During one of our trips to Nainital, dad got us to walk all the way up to see the Nainidevi temple. The next day we walked around the Nainital lake. During another trip, we had gone to Ranikhet, renowned for its tigers and other wild cats. My brother and me were playing outside the Circuit House, where we were staying, when we heard the deep growl of the tiger on the prowl. The chowkidar shouted at us to get inside immediately. We ran for our lives towards the guest house. As soon as the door was closed shut, we saw a tiger walk into the garden where we had been playing just a few minutes ago. Till date whenever I think about it, I get goose pimples.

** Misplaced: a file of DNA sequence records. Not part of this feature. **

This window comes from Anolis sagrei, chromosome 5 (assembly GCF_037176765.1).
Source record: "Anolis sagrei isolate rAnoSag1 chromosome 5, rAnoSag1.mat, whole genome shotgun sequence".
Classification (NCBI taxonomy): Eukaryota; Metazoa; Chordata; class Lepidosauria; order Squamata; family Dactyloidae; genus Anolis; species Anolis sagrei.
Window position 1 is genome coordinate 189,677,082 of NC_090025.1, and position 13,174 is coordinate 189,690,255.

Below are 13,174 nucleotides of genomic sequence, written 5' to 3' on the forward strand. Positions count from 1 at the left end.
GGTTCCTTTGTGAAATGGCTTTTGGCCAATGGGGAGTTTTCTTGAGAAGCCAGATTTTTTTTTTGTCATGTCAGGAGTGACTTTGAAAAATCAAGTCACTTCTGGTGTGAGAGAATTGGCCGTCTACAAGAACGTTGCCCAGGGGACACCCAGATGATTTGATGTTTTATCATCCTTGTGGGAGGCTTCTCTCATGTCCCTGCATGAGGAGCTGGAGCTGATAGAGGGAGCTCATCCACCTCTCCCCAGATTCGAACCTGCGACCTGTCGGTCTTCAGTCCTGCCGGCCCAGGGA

My most life altering experience had been when I had gone for a trek with some friends to Manimahesh. At 13800 feet, life achieves a new meaning. The higher we went, the terrain became more rugged, the air more rare and the people more friendly. Whenever we would stop to give our weary legs some rest or to take in the view, cups of hot tea would appear, without fail, made by one of the villagers. Sometimes we paid, sometimes not. The kids there would then become our eager guides on the mountain trails. In spite of the effort it took to keep moving, with the heavy loads on our backs, I don’t think I were felt anything like regret for being there. On the contrary, the higher we went, the changes in the terrain and the landscape, kept me motivated to keep going. As we kept going higher, the villages we crossed become more and more smaller. It would be a few dozen houses spread around the place. At Bharmor, our bus stop was actually the last house in the village. It was cold, I mean killing cold, at the place were we had pitched camp for the two days before we started back. There was no water, only ice. So we had to collect ice and melt it to use it. It was fun. All of us tried to fit in around the tiny camp stove to keep ourselves warm. In the night, we packed ourselves into our sleeping bags and then lay down as a box of tightly packed sardines to avoid getting frost bites. And of course there was no electricity. And that’s when I heard the most enchanting sounds. The sound of the majestic mountains. In the night, the silence was as beautiful as it was surreal and frightening. I mean the sound would get magnified and appear to echo in the hills. We could see the silhouette of some animals standing against the moonlight but couldn’t see the animals clearly. Now I know why there are reams and reams written about the beauty of the moon. I couldn’t write anything, I just felt it. The words could never do justice to the beauty I saw that day. It’s safely tucked in the deep recesses of my mind and only I can enjoy it from time to time. If the night had mesmerized me with its silvery web of magic, then the rising sun and the glories of the morning made me believe in the power of nature, a power above. The palettes had colors I had never seen before. The sky changed from an inky blue to various shades of red and pink and finally a golden hue washed over them. As the sun rose, watching the scenery change was the best form of meditation for me. I have never felt the same way about the hills since then. My love for them borders on reverence.